The maximum "cost effective" charging current usually works out to ~10-13% rate of charge (for solar) or 20-25% maximum for an AC battery charger (mains or genset powered). For a 220 AH battery bank, that would be:
    • 220 AH * 0.13 solar max charging = 28.6 amps max solar "cost effective" solar charging
    • 220 AH * 0.20 max AC charger rating = 44 amps
    And I would use the 1.25x rating especially for chargers (tend to be many hours at full rated charger current to bring battery bank from 50% to >80% SoC).
    • 220 AH * 0.13 solar max charging * 1.25 NEC derating = 35.75 amps Branch circuit and fuse/breaker rating minimum (round up to next standard size)
    • 220 AH * 0.20 max AC charger rating * 1.25 NEC derating = 55 amps Branch circuit rating
    Of course, the above current is suggested size--Use rated current of "your actual charge controller(s)" for calculations.

    Fusing/breakers... Remember they are there to protect the wiring from overheating when overloads/shorted--Not to protect your loads/chargers themselves.

    And then there is what the battery bank can output. For example, your average overnight load of 5 hours and 100% to 50% discharge current would be:
    • 220 AH * 1/5 hours * 0.50 bank discharge = 22 Amp "nominal" practicable load
    The practical load currents would be:
    • 220 AH * C/8 (maximum continuous load = 27.5 amps (somewhat less than ~4 hours from 100% to 50% discharge)
    • 220 AH * C/5 (maximum short term load of minutes to 1 hour) = 44 Amps
    • 220 AH * C/2.5 (maximum surge current of a few seconds to a minute) = 88 Amps
    So--There is the limitations of your battery bank too (larger battery bank = more current available for charging/discharging). Also AGM and LiFePO4 batteries can support higher discharge and charging currents (AH rating for capacity is still roughly the same as the old fashion FLA deep cycle battery).

    Depending on your actual battery bank, you may have other limitations to worry about too (besides max current and voltage drop of your wiring).

    Does this make sense? Questions?

    Near San Francisco California: 3.5kWatt Grid Tied Solar power system+small backup genset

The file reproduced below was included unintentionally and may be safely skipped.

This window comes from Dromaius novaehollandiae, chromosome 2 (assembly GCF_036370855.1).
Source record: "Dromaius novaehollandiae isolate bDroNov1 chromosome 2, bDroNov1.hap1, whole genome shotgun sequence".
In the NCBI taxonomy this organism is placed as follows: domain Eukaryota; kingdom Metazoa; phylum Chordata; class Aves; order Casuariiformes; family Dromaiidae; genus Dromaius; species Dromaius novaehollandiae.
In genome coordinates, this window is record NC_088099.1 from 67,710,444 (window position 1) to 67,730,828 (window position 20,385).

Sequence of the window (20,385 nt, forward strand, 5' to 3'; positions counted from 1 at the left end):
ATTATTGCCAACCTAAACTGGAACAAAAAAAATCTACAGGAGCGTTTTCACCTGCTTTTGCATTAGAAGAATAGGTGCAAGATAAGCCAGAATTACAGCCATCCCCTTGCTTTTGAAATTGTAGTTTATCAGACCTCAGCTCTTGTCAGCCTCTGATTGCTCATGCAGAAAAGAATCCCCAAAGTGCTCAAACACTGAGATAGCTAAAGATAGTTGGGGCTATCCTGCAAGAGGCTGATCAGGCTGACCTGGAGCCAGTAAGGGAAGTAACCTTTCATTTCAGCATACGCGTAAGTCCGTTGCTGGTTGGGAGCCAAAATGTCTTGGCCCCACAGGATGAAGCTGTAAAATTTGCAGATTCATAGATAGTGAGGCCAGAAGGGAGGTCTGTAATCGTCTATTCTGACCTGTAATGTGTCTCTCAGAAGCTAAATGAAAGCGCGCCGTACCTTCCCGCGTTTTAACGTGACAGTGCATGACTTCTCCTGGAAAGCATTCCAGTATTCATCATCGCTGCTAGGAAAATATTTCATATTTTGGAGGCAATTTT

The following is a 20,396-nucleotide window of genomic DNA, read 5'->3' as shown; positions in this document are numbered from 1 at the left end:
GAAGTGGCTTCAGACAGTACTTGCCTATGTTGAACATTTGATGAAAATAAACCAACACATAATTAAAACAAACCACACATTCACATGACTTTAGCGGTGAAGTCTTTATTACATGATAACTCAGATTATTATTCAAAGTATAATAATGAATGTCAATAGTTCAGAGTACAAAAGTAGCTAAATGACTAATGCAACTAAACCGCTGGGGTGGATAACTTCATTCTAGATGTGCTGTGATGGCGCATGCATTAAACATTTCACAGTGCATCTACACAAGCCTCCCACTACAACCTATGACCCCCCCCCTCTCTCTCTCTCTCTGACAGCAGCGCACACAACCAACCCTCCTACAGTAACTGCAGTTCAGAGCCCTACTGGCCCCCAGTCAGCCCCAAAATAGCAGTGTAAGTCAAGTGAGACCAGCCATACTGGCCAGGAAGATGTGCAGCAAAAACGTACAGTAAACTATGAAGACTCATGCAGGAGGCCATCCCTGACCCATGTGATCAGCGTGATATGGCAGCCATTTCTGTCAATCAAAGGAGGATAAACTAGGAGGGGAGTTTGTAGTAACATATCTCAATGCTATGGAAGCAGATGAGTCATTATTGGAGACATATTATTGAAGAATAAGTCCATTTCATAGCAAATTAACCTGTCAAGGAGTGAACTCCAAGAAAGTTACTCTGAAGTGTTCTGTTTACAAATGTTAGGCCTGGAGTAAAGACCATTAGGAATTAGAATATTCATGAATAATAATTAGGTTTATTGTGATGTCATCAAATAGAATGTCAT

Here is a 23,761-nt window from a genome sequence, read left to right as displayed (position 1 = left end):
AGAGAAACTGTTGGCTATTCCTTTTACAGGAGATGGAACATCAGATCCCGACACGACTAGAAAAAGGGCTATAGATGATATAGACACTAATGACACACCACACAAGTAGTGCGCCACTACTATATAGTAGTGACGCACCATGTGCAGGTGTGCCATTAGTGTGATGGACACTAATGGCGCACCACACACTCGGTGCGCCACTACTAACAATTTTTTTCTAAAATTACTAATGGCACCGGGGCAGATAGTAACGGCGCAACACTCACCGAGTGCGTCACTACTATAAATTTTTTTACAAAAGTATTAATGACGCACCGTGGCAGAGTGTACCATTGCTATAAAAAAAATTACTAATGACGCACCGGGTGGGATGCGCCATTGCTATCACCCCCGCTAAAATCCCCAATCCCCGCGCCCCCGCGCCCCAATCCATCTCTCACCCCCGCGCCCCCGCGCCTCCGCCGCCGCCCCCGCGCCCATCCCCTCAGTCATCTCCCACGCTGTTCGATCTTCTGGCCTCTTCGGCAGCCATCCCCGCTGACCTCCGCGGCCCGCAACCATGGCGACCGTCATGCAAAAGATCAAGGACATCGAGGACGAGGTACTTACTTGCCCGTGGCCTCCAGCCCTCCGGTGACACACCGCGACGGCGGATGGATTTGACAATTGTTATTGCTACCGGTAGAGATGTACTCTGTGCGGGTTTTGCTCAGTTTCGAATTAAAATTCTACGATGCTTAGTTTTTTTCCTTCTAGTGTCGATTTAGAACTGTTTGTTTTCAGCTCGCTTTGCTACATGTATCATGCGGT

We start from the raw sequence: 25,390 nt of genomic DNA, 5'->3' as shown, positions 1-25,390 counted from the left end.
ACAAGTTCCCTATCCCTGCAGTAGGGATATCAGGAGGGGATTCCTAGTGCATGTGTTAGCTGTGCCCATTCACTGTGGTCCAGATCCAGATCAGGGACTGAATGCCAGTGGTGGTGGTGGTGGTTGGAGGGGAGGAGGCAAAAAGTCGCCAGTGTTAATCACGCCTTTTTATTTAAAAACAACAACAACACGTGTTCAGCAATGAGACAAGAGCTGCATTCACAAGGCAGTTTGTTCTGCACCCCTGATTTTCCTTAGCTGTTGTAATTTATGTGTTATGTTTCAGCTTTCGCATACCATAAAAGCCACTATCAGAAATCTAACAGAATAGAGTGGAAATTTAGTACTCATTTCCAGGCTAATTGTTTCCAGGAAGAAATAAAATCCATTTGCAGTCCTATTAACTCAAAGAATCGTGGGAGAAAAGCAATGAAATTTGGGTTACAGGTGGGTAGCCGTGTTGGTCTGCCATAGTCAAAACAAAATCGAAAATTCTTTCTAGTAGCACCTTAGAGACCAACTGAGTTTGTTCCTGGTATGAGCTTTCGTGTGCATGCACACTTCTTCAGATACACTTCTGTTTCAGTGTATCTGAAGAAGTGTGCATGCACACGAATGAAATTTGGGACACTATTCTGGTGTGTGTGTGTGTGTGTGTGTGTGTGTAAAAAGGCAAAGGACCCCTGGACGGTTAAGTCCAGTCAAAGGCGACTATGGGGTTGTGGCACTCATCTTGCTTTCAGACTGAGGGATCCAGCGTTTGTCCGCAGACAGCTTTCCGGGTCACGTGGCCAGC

• outwestboundoutwestbound Registered Users Posts: 38 ✭✭
    BB. said: Depending on your actual battery bank, you may have other limitations to worry about too (besides max current and voltage drop of your wiring).

    Does this make sense? Questions?

    Bill, Thank you so much! I studied this and understand it. Before asking any questions, I'm crawling under my rig, estimating distances by tracing some cable paths with loom, and verifying some other facts. I wish you have a "paypal" box so I could make a donation.  
  • littleharbor2littleharbor2 Solar Expert Posts: 1,560 ✭✭✭✭
    You may find the NAWS store has very good pricing and no sales tax. They only sell quality merchandise. buying merchandise from them is like making a donation in that NAWS sponsors this forum.

    2.1 Kw Suntech 175 mono, Classic 200, Trace SW 4024 ( 15 years old  but brand new out of sealed factory box Jan. 2015), Bogart Tri-metric, 700 ah @24 volt AGM battery bank. Plenty of Baja Sea of Cortez sunshine.

  • BB.BB. Super Moderators, Administrators Posts: 31,085 admin
    edited June 2019 #5

    Thank you--But this is all "Free". I don't work for any solar related company (or anybody at this point in life--for better or for worse).

    And as LittleHarbor2 says, our forum is fully funded and admin'ed by NAWS (Northern Arizona Wind & Sun) (I am a volunteer moderator here).

    At least considering them for your solar purchases (where it makes sense, for you)--Is all we ask.

    Take care,

    PS: And I should add... Document your install and how it works for you (good and things you would have liked to done differently) so that everyone here can learn.

    Much of my/our rules of thumbs and suggestions have been honed and simplified based on feedback from members. It is always a tradeoff between details and simple rules of thumbs... And I have been tending towards rules of thumbs vs detail. Once you understand the overview, then details (when needed) tend to be less confusing.

    For example, the "simple" what size wire should I use--You have a lot of issues that drive the solution, and you may find out that some of your assumptions (like power usage or battery bank "abilities") make for a "too expensive" solution--And you have to go back to the beginning (loads) and rethink your needs (choosing energy efficient loads, conservation of usage, etc. are all usually cheaper than a "bigger" off grid power system. -BB
    Near San Francisco California: 3.5kWatt Grid Tied Solar power system+small backup genset